August 2, 2010

APL breaks ground for spacecraft integration facility

Building 30, the $30 million, 47,500-square-foot facility, is scheduled to open by fall 2012.

Breaking ground for APL’s new spacecraft integration and test facility, designated as Building 30, are Dave Delgado, the building’s project manager; Mo Dehghani, APL Technical Services Department head; John Sommerer, APL Space Department head; Ken Ulman, Howard County executive; APL Director Ralph Semmel; Mary Kay Sigaty, Howard County Council; Tom Garino, project architect, HDR CUH2A; and Ted Baker, executive vice president, Manhattan Construction.

Officials from the Johns Hopkins University Applied Physics Laboratory, along with government and construction industry representatives, broke ground July 16 for a new spacecraft assembly and testing facility on the APL campus in Laurel, Md.

Designated as Building 30, the $30 million facility is scheduled to open by fall 2012. The 47,500-square-foot structure will include optics laboratories, mechanical assembly areas and a high-bay clean room area capable of supporting either classified or unclassified integration and test operations. APL, mainly through its Space Department, creates innovative systems that achieve objectives for NASA and space-related Defense Department missions.

“This building will provide additional significant capabilities for our Space Department, and enhance APL’s ability to make strategically important contributions to both civilian and national security space missions and projects,” APL Director Ralph Semmel told invited groundbreaking ceremony guests, who included Ken Ulman, Howard County executive.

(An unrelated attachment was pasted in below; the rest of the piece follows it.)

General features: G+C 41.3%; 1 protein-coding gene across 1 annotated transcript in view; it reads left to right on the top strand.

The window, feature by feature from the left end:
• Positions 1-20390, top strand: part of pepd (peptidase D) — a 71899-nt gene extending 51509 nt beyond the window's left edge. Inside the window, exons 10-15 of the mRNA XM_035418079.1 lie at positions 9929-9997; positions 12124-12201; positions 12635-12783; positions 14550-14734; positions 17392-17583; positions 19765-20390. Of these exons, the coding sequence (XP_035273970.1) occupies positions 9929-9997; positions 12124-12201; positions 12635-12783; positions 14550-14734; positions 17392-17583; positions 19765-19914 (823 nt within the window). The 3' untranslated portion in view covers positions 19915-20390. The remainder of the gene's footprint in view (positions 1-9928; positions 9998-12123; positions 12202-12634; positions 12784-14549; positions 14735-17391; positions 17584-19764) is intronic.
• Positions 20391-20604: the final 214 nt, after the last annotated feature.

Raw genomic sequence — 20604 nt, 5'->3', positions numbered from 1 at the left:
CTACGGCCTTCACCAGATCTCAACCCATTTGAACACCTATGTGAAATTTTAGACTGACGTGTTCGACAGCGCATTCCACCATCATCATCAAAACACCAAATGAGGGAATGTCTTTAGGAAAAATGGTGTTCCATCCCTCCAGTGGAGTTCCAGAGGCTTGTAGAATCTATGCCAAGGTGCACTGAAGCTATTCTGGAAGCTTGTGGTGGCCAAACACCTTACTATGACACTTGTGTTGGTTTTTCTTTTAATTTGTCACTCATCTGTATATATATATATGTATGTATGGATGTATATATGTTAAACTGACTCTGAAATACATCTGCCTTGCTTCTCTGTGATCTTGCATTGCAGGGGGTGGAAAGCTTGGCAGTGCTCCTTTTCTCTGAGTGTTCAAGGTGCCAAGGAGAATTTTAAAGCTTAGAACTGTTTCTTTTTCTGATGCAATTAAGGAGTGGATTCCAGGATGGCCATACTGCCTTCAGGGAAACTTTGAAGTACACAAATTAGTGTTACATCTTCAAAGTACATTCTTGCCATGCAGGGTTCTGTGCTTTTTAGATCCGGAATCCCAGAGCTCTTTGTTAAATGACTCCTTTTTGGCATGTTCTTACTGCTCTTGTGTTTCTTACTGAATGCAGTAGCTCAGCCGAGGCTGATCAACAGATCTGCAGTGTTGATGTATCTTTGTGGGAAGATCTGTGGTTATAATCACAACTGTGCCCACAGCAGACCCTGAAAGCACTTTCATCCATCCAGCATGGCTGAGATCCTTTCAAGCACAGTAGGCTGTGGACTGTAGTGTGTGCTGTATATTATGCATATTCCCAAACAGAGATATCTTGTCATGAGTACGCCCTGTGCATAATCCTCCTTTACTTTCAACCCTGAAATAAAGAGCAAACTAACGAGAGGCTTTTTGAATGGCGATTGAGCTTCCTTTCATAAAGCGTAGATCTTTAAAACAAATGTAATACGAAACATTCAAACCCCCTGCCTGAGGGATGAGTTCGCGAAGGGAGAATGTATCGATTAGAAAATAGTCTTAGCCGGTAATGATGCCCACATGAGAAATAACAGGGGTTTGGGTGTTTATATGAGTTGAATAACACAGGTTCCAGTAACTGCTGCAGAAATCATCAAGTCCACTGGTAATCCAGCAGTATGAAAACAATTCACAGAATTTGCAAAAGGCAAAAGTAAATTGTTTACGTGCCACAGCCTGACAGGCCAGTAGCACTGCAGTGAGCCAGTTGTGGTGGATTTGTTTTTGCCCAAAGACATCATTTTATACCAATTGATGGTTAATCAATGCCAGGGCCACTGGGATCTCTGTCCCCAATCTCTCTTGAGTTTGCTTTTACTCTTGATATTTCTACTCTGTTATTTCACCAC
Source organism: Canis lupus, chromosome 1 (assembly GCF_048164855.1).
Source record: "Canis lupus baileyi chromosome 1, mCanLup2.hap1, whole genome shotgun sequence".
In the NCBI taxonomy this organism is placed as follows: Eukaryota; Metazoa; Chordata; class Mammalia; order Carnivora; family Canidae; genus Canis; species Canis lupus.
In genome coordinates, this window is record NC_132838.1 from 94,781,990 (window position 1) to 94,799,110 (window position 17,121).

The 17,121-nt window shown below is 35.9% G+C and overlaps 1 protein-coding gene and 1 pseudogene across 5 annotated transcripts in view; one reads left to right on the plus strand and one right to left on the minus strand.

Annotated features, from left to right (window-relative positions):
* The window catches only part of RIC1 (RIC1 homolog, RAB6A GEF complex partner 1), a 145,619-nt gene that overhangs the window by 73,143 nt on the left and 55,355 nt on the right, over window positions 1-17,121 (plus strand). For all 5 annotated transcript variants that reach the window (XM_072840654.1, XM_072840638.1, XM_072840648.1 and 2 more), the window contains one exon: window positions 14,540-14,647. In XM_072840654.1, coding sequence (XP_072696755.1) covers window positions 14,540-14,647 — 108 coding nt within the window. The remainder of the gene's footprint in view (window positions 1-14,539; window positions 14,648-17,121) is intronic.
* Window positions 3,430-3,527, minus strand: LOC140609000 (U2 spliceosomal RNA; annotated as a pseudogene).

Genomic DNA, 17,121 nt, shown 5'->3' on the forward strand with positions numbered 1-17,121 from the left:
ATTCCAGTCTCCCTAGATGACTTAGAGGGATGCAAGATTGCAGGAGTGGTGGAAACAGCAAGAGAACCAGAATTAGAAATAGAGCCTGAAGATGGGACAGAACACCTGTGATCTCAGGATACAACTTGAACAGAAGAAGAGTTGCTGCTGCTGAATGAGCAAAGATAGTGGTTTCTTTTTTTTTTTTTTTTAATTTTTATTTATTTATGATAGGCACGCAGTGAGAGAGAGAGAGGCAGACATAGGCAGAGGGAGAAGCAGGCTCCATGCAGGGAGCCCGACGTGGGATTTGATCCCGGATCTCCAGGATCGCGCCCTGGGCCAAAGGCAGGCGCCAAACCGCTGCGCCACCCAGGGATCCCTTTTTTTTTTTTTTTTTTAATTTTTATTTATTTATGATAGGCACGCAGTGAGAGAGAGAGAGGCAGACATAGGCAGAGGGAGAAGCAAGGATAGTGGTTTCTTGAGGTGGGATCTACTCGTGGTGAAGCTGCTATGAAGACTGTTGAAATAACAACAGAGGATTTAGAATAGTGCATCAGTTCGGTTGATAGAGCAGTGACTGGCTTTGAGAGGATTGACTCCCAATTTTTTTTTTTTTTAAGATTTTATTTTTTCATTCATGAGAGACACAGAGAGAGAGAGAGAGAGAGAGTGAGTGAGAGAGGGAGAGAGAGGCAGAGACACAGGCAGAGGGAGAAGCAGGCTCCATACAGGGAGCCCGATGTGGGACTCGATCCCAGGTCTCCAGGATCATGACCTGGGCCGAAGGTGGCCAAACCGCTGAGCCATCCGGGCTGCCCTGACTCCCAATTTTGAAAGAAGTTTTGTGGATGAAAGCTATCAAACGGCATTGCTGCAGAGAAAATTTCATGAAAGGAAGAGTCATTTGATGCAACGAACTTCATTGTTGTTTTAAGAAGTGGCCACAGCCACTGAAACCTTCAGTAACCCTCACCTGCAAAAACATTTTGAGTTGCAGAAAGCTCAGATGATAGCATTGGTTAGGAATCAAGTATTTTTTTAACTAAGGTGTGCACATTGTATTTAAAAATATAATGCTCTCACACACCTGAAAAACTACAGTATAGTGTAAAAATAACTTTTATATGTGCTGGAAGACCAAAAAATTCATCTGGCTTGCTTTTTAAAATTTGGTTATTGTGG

The facility will complement APL’s existing spacecraft integration and test building, Building 23, with current-generation clean room technology and networking infrastructure; higher hook heights, for lifting equipment; and larger entrances and open areas, allowing staff to assemble larger spacecraft and conduct tests on components that require more space, such as large solar-array deployments.

“What a great occasion for the Applied Physics Laboratory,” said John Sommerer, head of APL’s Space Department. “Just last December, APL celebrated its 50th anniversary as a space-faring organization. This facility will allow us to work on other spectacular voyages of discovery over the coming decades.”

APL has applied for LEED certification for the new building. The project is already off to a green start: APL was able to recycle 98 percent of the material from the 50-year-old Building 11 that was demolished to make way for Building 30.

APL has approximately 4,500 staff members who occupy 32 buildings on its 399-acre main campus and six leased buildings in the adjoining Montpelier Research Park.